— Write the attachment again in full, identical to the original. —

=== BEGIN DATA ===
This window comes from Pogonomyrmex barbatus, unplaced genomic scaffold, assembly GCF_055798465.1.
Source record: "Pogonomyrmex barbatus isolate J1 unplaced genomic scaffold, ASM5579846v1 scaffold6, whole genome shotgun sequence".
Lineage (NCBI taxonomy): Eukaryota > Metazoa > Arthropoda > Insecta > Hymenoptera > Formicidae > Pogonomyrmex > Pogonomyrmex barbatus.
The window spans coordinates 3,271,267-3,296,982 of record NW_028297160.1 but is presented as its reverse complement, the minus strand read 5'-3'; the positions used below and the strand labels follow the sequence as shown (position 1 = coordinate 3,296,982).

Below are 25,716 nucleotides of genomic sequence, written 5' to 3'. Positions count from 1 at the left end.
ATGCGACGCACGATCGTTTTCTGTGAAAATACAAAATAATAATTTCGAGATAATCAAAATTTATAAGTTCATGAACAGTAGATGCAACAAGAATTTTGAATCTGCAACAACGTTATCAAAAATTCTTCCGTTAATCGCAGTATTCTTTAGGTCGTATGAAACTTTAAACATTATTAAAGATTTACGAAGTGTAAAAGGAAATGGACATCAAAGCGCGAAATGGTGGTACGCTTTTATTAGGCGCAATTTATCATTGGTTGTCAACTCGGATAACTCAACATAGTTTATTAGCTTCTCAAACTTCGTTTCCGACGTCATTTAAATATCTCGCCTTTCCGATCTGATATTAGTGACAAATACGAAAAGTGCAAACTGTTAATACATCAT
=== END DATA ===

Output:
This window comes from Pogonomyrmex barbatus, unplaced genomic scaffold, assembly GCF_055798465.1.
Source record: "Pogonomyrmex barbatus isolate J1 unplaced genomic scaffold, ASM5579846v1 scaffold6, whole genome shotgun sequence".
Lineage (NCBI taxonomy): Eukaryota > Metazoa > Arthropoda > Insecta > Hymenoptera > Formicidae > Pogonomyrmex > Pogonomyrmex barbatus.
The window spans coordinates 3,271,267-3,296,982 of record NW_028297160.1 but is presented as its reverse complement, the minus strand read 5'-3'; the positions used below and the strand labels follow the sequence as shown (position 1 = coordinate 3,296,982).

Below are 25,716 nucleotides of genomic sequence, written 5' to 3'. Positions count from 1 at the left end.
ATGCGACGCACGATCGTTTTCTGTGAAAATACAAAATAATAATTTCGAGATAATCAAAATTTATAAGTTCATGAACAGTAGATGCAACAAGAATTTTGAATCTGCAACAACGTTATCAAAAATTCTTCCGTTAATCGCAGTATTCTTTAGGTCGTATGAAACTTTAAACATTATTAAAGATTTACGAAGTGTAAAAGGAAATGGACATCAAAGCGCGAAATGGTGGTACGCTTTTATTAGGCGCAATTTATCATTGGTTGTCAACTCGGATAACTCAACATAGTTTATTAGCTTCTCAAACTTCGTTTCCGACGTCATTTAAATATCTCGCCTTTCCGATCTGATATTAGTGACAAATACGAAAAGTGCAAACTGTTAATACATCAT